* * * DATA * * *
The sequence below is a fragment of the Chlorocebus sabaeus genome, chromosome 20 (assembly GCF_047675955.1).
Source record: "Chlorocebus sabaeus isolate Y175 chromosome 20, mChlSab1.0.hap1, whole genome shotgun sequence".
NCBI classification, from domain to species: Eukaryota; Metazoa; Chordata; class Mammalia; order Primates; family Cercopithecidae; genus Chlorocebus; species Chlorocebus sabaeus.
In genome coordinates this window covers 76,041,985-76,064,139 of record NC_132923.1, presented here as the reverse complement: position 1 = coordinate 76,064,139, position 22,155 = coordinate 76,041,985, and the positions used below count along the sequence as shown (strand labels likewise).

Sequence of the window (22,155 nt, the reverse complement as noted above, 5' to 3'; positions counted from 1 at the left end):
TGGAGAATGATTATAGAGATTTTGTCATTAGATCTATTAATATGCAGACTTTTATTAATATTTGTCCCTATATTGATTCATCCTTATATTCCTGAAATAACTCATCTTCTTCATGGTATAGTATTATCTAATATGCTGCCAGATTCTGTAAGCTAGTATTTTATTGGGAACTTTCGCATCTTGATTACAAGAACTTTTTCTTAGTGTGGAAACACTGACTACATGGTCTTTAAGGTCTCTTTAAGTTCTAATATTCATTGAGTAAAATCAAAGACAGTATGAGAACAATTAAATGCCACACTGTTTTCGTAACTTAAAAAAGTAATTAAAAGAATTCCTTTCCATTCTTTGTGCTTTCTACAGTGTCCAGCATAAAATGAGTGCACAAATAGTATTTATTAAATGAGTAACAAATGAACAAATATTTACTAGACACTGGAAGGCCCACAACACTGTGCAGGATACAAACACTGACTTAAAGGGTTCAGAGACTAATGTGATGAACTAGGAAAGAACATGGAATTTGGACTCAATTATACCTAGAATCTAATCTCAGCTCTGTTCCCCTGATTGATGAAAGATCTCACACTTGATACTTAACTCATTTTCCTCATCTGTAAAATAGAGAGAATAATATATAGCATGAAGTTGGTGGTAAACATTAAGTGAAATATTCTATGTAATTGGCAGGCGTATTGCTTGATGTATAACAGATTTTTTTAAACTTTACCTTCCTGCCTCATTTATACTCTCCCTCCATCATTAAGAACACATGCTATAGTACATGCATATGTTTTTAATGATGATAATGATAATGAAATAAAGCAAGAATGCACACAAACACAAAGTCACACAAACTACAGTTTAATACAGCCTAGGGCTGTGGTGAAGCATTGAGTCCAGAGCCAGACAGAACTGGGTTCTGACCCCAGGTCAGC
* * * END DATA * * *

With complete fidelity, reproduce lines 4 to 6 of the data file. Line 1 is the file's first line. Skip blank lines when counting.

In genome coordinates this window covers 76,041,985-76,064,139 of record NC_132923.1, presented here as the reverse complement: position 1 = coordinate 76,064,139, position 22,155 = coordinate 76,041,985, and the positions used below count along the sequence as shown (strand labels likewise).

Sequence of the window (22,155 nt, the reverse complement as noted above, 5' to 3'; positions counted from 1 at the left end):
TGGAGAATGATTATAGAGATTTTGTCATTAGATCTATTAATATGCAGACTTTTATTAATATTTGTCCCTATATTGATTCATCCTTATATTCCTGAAATAACTCATCTTCTTCATGGTATAGTATTATCTAATATGCTGCCAGATTCTGTAAGCTAGTATTTTATTGGGAACTTTCGCATCTTGATTACAAGAACTTTTTCTTAGTGTGGAAACACTGACTACATGGTCTTTAAGGTCTCTTTAAGTTCTAATATTCATTGAGTAAAATCAAAGACAGTATGAGAACAATTAAATGCCACACTGTTTTCGTAACTTAAAAAAGTAATTAAAAGAATTCCTTTCCATTCTTTGTGCTTTCTACAGTGTCCAGCATAAAATGAGTGCACAAATAGTATTTATTAAATGAGTAACAAATGAACAAATATTTACTAGACACTGGAAGGCCCACAACACTGTGCAGGATACAAACACTGACTTAAAGGGTTCAGAGACTAATGTGATGAACTAGGAAAGAACATGGAATTTGGACTCAATTATACCTAGAATCTAATCTCAGCTCTGTTCCCCTGATTGATGAAAGATCTCACACTTGATACTTAACTCATTTTCCTCATCTGTAAAATAGAGAGAATAATATATAGCATGAAGTTGGTGGTAAACATTAAGTGAAATATTCTATGTAATTGGCAGGCGTATTGCTTGATGTATAACAGATTTTTTTAAACTTTACCTTCCTGCCTCATTTATACTCTCCCTCCATCATTAAGAACACATGCTATAGTACATGCATATGTTTTTAATGATGATAATGATAATGAAATAAAGCAAGAATGCACACAAACACAAAGTCACACAAACTACAGTTTAATACAGCCTAGGGCTGTGGTGAAGCATTGAGTCCAGAGCCAGACAGAACTGGGTTCTGACCCCAGGTCAGC